are corrected within the prescribed time, the
International Bureau will register the mark.
What is the date
of the international registration?
The date of the international
registration is the date of receipt of the international
application in the USPTO provided that the International
Bureau receives the international application
within 2 months of the date of receipt in the
USPTO. If the International Bureau does not
receive the international application within
2 months of the date of receipt in the USPTO,
the date of the international registration will
be the date of receipt by the International
Can an international
applicant claim a priority filing date based
on a U.S. basic application?
Yes. A claim of priority
in an international application may be based
on a U.S. application in accordance with Article
4 of the Paris Convention even if the filing
date of the basic application precedes the implementation
date of the Madrid Protocol in the United States.
The international application must both (1)
assert a claim of priority and (2) be filed
in the USPTO within six months after the filing
date of the basic application that forms the
basis of the priority claim.
What happens after
the International Bureau registers the mark
in the international application?
Once the International Bureau
registers the mark, the International Bureau
will notify each Contracting Party designated
in the international registration of the request
for an extension of protection to that country.
Each designated Contracting Party will then
examine the request for an extension of protection
the same as it would a national application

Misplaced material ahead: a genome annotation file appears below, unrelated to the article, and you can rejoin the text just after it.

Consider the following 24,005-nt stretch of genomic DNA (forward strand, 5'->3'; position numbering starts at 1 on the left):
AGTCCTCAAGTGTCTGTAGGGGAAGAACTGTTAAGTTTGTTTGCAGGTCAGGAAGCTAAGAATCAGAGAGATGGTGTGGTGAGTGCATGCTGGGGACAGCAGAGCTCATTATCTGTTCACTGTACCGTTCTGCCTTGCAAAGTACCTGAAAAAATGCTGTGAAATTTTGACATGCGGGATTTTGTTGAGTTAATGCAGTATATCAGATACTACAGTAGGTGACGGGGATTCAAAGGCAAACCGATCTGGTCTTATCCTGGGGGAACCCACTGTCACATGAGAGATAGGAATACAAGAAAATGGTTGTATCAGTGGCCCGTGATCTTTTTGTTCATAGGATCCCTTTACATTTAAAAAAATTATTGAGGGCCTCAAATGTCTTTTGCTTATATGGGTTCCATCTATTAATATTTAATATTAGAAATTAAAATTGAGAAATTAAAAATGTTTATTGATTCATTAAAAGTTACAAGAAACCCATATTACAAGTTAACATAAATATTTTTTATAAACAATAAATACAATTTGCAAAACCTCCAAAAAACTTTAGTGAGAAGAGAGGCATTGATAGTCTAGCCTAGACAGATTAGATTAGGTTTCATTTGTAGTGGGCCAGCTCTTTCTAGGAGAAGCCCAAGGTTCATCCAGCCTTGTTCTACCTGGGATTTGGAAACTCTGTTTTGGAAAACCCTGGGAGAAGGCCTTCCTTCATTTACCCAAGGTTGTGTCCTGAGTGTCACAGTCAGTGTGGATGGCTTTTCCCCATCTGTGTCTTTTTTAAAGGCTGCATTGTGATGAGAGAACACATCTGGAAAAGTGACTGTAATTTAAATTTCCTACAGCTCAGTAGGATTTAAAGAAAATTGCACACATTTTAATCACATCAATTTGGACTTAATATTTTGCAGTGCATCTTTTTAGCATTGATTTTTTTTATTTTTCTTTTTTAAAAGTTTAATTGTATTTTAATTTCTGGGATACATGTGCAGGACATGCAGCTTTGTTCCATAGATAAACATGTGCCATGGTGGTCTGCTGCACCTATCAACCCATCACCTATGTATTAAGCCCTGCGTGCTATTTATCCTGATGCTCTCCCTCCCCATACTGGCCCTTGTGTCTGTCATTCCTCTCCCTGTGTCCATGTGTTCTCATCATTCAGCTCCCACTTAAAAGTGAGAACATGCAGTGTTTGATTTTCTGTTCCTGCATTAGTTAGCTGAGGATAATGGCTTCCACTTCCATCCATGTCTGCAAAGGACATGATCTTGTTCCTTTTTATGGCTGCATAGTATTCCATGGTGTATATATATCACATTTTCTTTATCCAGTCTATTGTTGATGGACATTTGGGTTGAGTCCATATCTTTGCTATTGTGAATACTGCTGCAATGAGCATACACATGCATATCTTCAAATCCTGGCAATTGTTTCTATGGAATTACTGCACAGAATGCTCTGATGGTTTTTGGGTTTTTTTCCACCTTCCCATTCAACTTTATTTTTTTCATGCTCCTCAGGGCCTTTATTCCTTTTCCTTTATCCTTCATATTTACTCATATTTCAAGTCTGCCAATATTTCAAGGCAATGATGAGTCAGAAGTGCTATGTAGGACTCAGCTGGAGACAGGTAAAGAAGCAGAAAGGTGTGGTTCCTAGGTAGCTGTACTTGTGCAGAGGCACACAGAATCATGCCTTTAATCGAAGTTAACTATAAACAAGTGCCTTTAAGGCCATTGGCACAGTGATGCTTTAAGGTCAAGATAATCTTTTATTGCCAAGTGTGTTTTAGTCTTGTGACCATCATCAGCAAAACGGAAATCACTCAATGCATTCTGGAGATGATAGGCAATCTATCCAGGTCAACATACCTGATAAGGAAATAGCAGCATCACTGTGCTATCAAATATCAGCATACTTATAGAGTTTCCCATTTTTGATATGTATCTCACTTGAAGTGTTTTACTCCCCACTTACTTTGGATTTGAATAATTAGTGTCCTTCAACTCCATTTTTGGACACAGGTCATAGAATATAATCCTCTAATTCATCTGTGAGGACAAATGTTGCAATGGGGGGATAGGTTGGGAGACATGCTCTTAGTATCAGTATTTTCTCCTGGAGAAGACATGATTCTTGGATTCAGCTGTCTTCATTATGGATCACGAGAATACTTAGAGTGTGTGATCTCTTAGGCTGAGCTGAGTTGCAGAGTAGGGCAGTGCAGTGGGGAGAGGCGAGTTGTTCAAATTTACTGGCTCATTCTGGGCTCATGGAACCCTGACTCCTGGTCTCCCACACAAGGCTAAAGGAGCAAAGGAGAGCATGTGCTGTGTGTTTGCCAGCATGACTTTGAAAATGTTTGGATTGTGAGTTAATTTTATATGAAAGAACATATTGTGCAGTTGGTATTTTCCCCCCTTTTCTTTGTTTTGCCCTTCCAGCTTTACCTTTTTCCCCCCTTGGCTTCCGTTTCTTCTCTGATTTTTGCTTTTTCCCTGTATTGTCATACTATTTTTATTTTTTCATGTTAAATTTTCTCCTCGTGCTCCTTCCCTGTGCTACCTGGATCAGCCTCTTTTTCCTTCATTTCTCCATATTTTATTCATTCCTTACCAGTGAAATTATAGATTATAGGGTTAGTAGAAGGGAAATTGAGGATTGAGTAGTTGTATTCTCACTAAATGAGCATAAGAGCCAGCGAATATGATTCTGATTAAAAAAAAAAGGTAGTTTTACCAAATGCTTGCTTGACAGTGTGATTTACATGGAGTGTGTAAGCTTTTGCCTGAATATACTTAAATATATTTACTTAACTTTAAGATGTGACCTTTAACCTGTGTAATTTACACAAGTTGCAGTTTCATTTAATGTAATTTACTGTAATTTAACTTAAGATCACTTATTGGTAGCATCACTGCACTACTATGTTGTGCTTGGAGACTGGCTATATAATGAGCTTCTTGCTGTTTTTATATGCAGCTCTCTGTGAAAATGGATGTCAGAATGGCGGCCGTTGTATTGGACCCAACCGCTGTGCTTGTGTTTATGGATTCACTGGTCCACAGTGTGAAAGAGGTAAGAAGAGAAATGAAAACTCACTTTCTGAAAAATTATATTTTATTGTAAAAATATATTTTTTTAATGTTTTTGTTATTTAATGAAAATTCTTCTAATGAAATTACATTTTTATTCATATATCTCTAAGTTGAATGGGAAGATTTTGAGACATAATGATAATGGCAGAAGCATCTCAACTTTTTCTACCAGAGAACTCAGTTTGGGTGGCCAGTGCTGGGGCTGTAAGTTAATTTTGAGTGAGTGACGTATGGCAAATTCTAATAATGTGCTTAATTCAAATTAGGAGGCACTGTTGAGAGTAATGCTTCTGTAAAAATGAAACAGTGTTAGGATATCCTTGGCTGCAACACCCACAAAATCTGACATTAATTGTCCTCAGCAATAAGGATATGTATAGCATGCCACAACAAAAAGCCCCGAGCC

under its laws. If the application meets the
requirements for registration of that country,
then the Contracting Party will grant protection
of the mark in its country.
There are strict time limits
for refusing to grant an extension of protection
(a maximum of 18 months). If a Contracting Party
does not notify the International Bureau of
any refusal of an extension of protection within
the time limits set forth in Article 5(2) of
the Madrid Protocol, the holder of the international
registration is automatically granted protection
of its mark in that country.
After the mark in
an international application registers, can
the holder of the international registration
request an extension of protection in additional
Yes. The holder of an international
registration may designate additional Contracting
Parties in a subsequent designation. A subsequent
designation is a request by the holder of an
international registration for an extension
of protection of its international registration
to additional Contracting Parties.
Can a subsequent
designation be submitted through the USPTO for
forwarding to the International Bureau?
Yes. If the holder of an
international registration is a national of,
has a domicile in, or has a real and effective
business or commercial establishment in the
United States and the international registration
is based on a U.S. application or registration,
then the subsequent designation may be submitted
on paper to the USPTO. The holder also has the
option of filing a subsequent designation directly
with the International Bureau.
What is the duration
of an international registration?
An international registration
lasts for ten years from the date of registration
and may be renewed for additional 10-year periods
by paying a renewal fee to the International
If the U.S. Application or
registration that forms the basis of the international
registration is abandoned, cancelled or expires,
will the international registration be cancelled?
Possibly yes. For the first
5 years, the international registration is completely
dependent on the U.S. basic application or registration.
This means that, during the first 5 years of
the life of the international registration,
if the U.S. basic application or registration
is refused, withdrawn, cancelled or restricted,
in whole or in part, then the International
Bureau will cancel the international registration.
A refusal or cancellation of a basic application
or registration after the end of the 5-year
period will also result in the cancellation
of the international registration, if the action
that caused the refusal or cancellation began
within that 5-year period. However, after the
5-year period has ended, the international registration
becomes independent of the basic application